LFTs are for people who do not have COVID-19 symptoms. At the moment, if you get a positive result on a rapid response LFT you are not required to take a confirmatory PCR test.
If you get a positive result on an LFT you should report your result on gov.uk. You will still need to self-isolate immediately. After reporting a positive LFT test result, you will be contacted by NHS Test and Trace so that your contacts can be traced and must continue to self-isolate.
This is a temporary measure. With high levels across the UK, the vast majority of people with positive LFT results can be confident that they have COVID-19.
The three main symptoms of COVID-19 are the recent start of any of the following:
a new continuous cough
a high temperature
a loss of, or change in, your normal sense of taste or smell
If you have any of these symptoms you should isolate immediately and book a PCR test online or by calling 119 as soon as possible. This has not changed.
If you think you will need to apply for the Test and Trace Support Payment, you will still need a PCR test. See below.
Don’t miss out on the Test and Trace Support Payment
If you think you will be eligible for the Test and Trace Support Payment, you must get a confirmatory positive PCR result to access financial support. This applies to both adults and children who test positive on an LFT.
If you want to claim the Test and Trace Support Payment because you need to stay at home to look after a child who is positive and self-isolating, the child must have a positive PCR result.
If you test positive on an LFT or PCR test you must self-isolate for up to 10 days.
Take an LFT on day 6 and day 7. There must be 24 hours between each test.
If both tests are negative and you don’t have any symptoms, you can end self-isolation when you get the second negative test result.
If you leave self-isolation on or after day 7 you are strongly advised to limit close contact with other people in crowded or poorly ventilated spaces, work from home if you can and minimise contact with anyone who is at higher risk of severe illness if infected with COVID-19.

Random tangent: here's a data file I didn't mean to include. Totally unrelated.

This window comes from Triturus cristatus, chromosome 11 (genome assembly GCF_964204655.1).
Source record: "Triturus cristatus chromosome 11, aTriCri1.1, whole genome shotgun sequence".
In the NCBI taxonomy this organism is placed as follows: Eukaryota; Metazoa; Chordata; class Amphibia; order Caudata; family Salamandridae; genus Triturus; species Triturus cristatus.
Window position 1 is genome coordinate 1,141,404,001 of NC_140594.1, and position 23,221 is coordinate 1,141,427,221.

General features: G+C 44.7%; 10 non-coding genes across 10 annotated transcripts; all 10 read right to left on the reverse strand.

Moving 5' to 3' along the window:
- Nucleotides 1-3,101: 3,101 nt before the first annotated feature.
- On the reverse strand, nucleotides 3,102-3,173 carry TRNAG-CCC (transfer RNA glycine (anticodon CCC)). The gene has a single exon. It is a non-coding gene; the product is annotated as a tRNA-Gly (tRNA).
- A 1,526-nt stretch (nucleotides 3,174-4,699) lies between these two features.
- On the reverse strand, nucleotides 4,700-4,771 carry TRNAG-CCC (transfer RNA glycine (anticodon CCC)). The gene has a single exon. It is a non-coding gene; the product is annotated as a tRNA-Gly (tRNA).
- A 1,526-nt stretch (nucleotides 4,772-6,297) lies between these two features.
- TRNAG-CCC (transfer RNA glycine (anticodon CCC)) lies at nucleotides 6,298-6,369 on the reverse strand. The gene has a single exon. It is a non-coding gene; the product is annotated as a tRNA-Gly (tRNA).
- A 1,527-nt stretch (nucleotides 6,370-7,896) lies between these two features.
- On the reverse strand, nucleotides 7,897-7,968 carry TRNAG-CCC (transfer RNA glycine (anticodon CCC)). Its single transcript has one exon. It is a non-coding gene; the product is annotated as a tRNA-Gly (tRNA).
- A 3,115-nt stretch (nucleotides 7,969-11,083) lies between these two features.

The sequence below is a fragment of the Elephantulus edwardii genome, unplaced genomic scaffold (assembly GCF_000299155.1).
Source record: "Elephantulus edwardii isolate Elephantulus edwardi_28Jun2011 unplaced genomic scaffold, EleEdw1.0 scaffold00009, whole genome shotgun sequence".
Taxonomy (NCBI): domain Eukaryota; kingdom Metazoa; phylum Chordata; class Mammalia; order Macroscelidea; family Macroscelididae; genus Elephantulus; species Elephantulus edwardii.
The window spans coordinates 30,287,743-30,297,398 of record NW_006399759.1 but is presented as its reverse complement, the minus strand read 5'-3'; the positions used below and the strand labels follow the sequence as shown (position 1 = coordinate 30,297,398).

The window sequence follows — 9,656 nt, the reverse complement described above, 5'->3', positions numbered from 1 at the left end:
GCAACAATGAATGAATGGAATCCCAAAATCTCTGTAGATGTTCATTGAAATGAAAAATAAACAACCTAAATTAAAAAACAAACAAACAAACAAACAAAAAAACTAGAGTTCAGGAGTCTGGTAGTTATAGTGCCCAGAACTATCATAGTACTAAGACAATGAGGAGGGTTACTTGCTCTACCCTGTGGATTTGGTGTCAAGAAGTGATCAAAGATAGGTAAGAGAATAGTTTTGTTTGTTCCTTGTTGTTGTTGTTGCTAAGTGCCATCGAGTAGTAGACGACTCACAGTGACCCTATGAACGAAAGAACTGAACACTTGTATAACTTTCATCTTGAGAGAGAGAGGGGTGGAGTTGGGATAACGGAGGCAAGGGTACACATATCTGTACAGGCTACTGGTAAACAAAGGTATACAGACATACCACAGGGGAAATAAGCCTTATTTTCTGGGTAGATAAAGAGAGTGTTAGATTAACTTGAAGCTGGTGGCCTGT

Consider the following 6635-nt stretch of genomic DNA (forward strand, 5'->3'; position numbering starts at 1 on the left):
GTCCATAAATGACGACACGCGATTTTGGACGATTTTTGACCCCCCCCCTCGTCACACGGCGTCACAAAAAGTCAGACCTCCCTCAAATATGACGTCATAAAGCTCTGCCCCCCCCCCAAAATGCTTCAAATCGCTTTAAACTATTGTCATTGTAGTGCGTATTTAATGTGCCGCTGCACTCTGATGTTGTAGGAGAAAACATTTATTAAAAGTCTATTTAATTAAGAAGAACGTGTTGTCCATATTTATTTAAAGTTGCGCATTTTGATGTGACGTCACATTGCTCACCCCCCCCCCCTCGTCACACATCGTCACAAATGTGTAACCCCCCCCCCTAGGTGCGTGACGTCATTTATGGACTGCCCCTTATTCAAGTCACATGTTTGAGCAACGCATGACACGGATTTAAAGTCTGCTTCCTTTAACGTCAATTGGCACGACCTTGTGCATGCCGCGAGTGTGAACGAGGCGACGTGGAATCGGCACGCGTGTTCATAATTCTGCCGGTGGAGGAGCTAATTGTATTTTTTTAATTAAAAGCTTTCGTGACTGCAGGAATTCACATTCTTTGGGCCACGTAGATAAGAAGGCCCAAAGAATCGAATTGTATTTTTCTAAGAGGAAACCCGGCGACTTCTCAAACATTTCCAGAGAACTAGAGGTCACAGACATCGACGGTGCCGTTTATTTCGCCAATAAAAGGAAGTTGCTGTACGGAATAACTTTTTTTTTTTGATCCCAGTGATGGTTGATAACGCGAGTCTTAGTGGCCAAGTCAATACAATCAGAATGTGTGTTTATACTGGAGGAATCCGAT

They help protect us, our colleagues, our loved ones, the NHS and they help to keep Island businesses and organisations open.
Keep washing your hands regularly with soap or hand sanitiser.
Wear a face mask to help protect other people who may be at risk of serious illness. It is a legal requirement for face coverings to be worn in shops, on public transport including taxis and in most indoor settings including theatres and cinemas.
Limit close contact with people you don’t usually live with.
COVID-19 spreads more easily indoors. Let fresh air in before during and after meeting other people inside. Opening your windows for 10 minutes makes a big difference.
These are the latest published vaccination and COVID-19 stats for the Isle of Wight, from NHS England and UK Health Security Agency, respectively. Read the full report.
The graphic shows:
112,673 – The number of island residents who have received their first dose of the vaccine.
105,646 – The number of island residents who have received their second dose of the vaccine.
85,556 – The number of island residents who have received their booster dose of the vaccine.
23,985 – The number of confirmed cases to date of Island residents who have received a positive COVID-19 test result since March 2020. This is based on the residential address of the person tested rather than where they are registered with a GP.
1,299 – The number of positive cases in the seven-day period.
912.9 – Weekly cases per 100,000. This is the number of Island residents who have received a positive COVID-19 test result in the seven-day period, divided by the total population of the Island.
County Hall, High Street, Newport, Isle of Wight PO30 1UD Website: www.iow.gov.uk l Tel: (01983) 821000
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